The EU-27 and the UK have exchanged draft negotiating texts on their future trading relationship following the UK’s decision to leave the EU, indicating a polarity about how both sides see this future relationship.

The EU-27, for its part, envisages a comprehensive trading relationship in goods and services underpinned by extensive commitments towards regulatory coherence to ensure a level playing field for keeping the UK tied to equal social, environmental and competitive set by the bloc.

The UK sees things very differently but has refused to publish the actual detailed draft of its proposals, insisting that its proposals are only seen by its counterparts in the European Commission’s direct negotiation team lead by Michel Barnier. The EU-27, on the other hand, has published the full, extensively detailed, text of its proposal based on the Political Declaration agreed by both sides prior to the UK’s departure.

From the general, and extremely broad, schematic published by the UK government, its focus seems very much on trade in goods between the two sides, with cross-border trade in services, investment and regulatory harmonization taking very much a back seat. Going further, the UK will never apparently agree for its national laws to be aligned with those of the EU-27, nor for the EU-27’s institutions, including the Court of Justice, to have any jurisdiction in the UK in law-making or judicial review.

What has clearly emerged from the UK’s negotiating position is that it wishes to regain complete sovereignty over its own laws and judicial independence. In short, it is seeking to reset that relationship with the EU-27 along the lines of the FTAs already agreed by the EU-27 in recent years with Canada, Japan, Singapore and other key trading partners. In all of these agreements, both respective sides agreed to significantly reduce customs duties and measures having equivalent effect for trade in goods, But in all of these agreements, both sides pulled back from more deep, or one might say, more effective commitments to trade in intangible economic activities.

As far as trade in goods is concerned, both sides seem to agree on some things. In terms of eliminating customs duties, the UK requests the elimination of customs duties for manufacturing or agricultural goods, while the EU-27 is slightly more reticent about sectors that might not benefit from tariff-free access. As some examples, the UK suggests using ‘equivalence’ in some areas of agri-food citing agreements between the EU and New Zealand and CETA and that any agreement should contain “modern rules of origin” based on the EU-27–Japan Economic Partnership Agreement. For its part,  the EU-27 appears to be insisting on its “standard” approach to rules of origin, likely because of the impact of special concessions to the UK that might have a knock-on effect on its agreed commitments to bilateral and triangular cumulation in its own FTA with other trading partners.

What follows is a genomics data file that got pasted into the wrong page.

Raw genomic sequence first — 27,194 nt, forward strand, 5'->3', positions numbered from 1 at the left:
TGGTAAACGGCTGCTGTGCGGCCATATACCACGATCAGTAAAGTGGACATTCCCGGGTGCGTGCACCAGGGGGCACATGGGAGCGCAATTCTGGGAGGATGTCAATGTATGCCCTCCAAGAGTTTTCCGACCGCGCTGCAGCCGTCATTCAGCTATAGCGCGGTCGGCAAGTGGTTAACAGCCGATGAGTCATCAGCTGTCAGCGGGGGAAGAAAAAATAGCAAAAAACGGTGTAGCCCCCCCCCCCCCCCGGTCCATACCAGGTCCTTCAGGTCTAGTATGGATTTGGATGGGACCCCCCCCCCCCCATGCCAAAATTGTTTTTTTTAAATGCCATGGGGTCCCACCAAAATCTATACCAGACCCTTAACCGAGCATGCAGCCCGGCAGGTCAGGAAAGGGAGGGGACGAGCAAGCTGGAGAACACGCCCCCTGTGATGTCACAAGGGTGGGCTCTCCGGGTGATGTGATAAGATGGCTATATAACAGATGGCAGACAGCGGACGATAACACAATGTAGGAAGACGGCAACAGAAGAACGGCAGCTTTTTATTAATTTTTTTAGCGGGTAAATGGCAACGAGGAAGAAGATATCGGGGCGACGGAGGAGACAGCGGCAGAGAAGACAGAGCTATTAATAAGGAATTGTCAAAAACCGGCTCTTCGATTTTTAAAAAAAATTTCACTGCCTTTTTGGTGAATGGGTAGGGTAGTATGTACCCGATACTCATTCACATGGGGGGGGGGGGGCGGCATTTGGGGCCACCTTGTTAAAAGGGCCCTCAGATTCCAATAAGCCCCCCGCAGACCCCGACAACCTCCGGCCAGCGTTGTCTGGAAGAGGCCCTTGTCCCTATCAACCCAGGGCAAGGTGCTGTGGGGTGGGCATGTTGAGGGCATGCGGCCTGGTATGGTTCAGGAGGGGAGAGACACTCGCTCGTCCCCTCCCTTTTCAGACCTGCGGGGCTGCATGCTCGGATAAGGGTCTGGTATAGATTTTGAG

Both the UK’s proposal and the EU’s draft text contain broadly comparable provisions on technical barriers to trade (TBT) and sanitary and phytosanitary measures (SPS) drawing down on the WTO’s regulations in those fields. The UK seems clear that it intends to maintain a robust system in line with existing high standards, particularly where SPS measures are concerned. On the other hand, it wants to adopt its own rules and regulations in these areas, and aspires to the hope that these can be seen as broad equivalence to those of the EU-27. What is not addressed in the UK position is the idea of “dynamic equivalence”, meaning adapting and aligning these means going forwards after the UK ceases to apply the EU-27’s acquis communataire in those sectors.

In terms of dispute settlement mechanisms and procedures, the UK clearly states that any agreement should respect the judicial and regulatory autonomy of the country as an independent sovereign nation and that accordingly there is no role for the Court of Justice of the European Union in the dispute resolution mechanism. The EU, on the other hand, attempt to facilitate this through the provision for consultation and arbitration where disputes arise, but clearly states that referrals to the European Courts for a preliminary reference should be enabled, where a question of Union law is in issue, or where any part of the agreement is governed by Union law.

While both the UK’s position and the EU’s draft text do converge in terms of the parties’ desire for liberalization in trade in goods and specifically the bilateral elimination of customs duties and similar measures, it remains to be seen whether true regulatory cooperation can be eventually agreed.

Time is short. Currently the UK’s relationship with the EU-27 is frozen under the Withdrawal Agreement meaning that the UK remains a de facto member of the Union until the end of this year. So, as far as trade in goods between both partners is concerned, not much has really changed legally or practically speaking. The UK government decided to enshrine in UK law the exclusion any extension of the negotiations so creating a fixed point in time for the relationship to be finally cemented.

With the global COVID-19 pandemic continuing, and both sides’ negotiating teams constrained by the mandated social distancing, progress on a final agreement is faltering at a rapid pace within that time frame. The open question is how will this all end. Neither side wishes for trade in goods to be impaired but that is certainly a distinct possibility in the absence of any formal agreement reached by the end of this year.


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